Endurance doping: Time to draw a line in the desert sand?


vetting-endurance-featuredPeople do not need to be rocket scientists to realise how easily a sport’s reputation can be damaged by drug scandals.

One only has to look at cycling to see how repeated and high-profile drug infractions can trash a reputation. Once lost, recovering that reputation can be a long and difficult process. The commercial damage can also be considerable, as sponsors tend to see little value in supporting a tarnished sport.

The sport of endurance is facing just such an uncomfortable truth: that if  it does not start to make serious inroads into drug infractions in the Middle East, the sport’s reputation could well sustain lasting damage.

What’s more, several national federations have been airing their concerns to the FEI over the drug issues, with one European national federation even raising the spectre of a breakaway group to distance the wider sport from the ongoing problems.

For the last decade, endurance has been the fastest-growing FEI discipline in terms of the number of FEI events and FEI riders and horses. A couple of years ago it surpassed dressage as the second-largest FEI discipline and there has even been talk of the FEI trying to gain Olympic status for endurance.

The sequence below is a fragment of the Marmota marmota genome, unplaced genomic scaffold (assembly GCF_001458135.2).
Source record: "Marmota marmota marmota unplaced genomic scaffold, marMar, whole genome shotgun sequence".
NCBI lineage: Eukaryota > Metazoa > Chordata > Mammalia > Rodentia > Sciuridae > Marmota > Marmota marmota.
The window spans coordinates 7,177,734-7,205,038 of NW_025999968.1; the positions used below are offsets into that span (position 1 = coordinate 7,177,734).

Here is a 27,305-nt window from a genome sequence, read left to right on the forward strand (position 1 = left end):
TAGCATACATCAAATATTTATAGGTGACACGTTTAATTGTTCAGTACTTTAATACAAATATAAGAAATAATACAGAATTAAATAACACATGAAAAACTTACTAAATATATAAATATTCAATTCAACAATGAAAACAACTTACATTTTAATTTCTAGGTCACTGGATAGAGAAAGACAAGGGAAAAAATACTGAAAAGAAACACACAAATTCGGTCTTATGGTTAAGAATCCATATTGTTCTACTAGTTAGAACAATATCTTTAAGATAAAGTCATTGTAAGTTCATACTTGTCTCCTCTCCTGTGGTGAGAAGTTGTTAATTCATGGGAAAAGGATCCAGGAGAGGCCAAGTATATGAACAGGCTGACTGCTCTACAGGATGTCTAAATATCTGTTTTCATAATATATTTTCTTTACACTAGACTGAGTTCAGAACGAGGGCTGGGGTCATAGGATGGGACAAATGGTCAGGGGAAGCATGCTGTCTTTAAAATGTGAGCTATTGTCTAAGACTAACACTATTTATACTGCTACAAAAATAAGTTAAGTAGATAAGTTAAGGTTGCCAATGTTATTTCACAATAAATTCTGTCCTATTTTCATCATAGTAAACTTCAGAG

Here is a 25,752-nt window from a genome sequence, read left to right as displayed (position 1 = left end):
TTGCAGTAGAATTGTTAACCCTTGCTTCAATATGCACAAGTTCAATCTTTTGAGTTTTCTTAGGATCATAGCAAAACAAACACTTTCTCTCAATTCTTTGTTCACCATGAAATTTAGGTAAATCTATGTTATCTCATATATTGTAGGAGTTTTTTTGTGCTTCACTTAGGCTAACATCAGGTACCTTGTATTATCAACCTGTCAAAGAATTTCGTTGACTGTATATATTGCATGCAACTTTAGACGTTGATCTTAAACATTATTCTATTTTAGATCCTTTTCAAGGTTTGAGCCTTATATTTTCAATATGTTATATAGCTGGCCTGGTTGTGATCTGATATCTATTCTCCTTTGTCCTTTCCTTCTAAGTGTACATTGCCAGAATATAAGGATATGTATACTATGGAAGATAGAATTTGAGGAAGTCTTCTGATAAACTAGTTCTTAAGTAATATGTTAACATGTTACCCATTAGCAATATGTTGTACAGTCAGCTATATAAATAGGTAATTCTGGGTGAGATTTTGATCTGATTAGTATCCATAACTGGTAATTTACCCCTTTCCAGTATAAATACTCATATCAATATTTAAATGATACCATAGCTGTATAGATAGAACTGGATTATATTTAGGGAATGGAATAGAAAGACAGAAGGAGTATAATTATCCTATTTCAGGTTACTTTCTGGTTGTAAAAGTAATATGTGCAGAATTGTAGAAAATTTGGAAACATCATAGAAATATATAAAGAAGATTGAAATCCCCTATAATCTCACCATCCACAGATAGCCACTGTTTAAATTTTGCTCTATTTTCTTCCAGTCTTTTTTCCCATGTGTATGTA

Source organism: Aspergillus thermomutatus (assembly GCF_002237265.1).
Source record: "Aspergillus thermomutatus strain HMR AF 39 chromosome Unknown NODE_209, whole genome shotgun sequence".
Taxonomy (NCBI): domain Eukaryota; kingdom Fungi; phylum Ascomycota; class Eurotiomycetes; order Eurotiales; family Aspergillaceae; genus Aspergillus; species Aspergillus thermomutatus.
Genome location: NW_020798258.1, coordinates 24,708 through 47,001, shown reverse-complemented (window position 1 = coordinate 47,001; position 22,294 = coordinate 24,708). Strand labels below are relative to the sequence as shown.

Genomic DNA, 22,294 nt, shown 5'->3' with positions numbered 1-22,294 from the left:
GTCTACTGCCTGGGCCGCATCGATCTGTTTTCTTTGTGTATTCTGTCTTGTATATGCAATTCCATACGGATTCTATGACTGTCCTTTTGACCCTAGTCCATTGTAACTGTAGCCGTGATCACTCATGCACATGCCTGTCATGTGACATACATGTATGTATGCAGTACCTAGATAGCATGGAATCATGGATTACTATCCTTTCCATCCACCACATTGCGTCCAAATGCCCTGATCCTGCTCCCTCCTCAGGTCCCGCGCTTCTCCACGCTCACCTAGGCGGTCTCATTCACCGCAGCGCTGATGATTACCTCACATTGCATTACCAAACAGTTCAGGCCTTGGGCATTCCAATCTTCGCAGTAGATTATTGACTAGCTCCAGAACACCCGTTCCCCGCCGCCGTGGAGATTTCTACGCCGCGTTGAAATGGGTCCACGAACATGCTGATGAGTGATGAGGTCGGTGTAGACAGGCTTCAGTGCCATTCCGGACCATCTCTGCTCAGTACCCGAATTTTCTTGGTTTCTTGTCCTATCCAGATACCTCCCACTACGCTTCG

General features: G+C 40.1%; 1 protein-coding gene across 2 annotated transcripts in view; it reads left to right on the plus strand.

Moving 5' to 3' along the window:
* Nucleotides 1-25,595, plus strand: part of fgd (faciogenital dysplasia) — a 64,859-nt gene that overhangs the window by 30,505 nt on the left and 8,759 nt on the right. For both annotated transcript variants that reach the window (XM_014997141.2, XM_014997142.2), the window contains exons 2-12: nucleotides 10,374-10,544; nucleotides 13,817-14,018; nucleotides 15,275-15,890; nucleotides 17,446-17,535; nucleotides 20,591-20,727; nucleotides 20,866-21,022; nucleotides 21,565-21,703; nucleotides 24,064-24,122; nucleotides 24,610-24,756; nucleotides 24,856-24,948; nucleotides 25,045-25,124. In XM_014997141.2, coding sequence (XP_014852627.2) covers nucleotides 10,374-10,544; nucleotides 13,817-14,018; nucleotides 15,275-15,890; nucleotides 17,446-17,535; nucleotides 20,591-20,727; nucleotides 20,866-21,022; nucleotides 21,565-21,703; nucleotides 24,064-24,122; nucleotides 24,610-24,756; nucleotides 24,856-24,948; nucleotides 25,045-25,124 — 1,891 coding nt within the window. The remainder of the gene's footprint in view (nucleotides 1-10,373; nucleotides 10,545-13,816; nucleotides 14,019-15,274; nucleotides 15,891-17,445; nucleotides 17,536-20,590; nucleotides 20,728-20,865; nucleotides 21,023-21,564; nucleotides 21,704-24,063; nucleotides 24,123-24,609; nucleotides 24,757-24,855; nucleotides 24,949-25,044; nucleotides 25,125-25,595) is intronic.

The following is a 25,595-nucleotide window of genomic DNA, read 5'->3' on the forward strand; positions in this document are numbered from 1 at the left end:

But the disciplinary decisions from the FEI over the last eight years provide a sorry litany of drug infractions in endurance, with a solid majority originating from the Middle East. It has been a blight on the growing status of the sport.

The figures suggest that endurance would actually have a cleaner slate than dressage, had it not been for the Middle East’s sorry record.

Despite the tribunal decisions, endurance in the region has apparently failed to lift its act and, to add even more discomfort to the situation, several horses are linked to the stables of the wider Maktoum family.

The FEI is now taking a different approach, with FEI President Princess Haya, whose husband is Dubai’s ruler, Sheikh Mohammed bin Rashid al-Maktoum, ordering a round-table discussion about “areas of concern” within the sport of endurance.

If one wonders about the degree of sensitivity around the subject, the press release put out by the FEI about the meeting is proof enough.

It is bordering on cryptic, heralding the planned “open discussion” about the situation to, in the words of Haya, “create a better understanding of the specific problem areas within the sport and to receive eventual recommendations about potential further steps that can be undertaken”.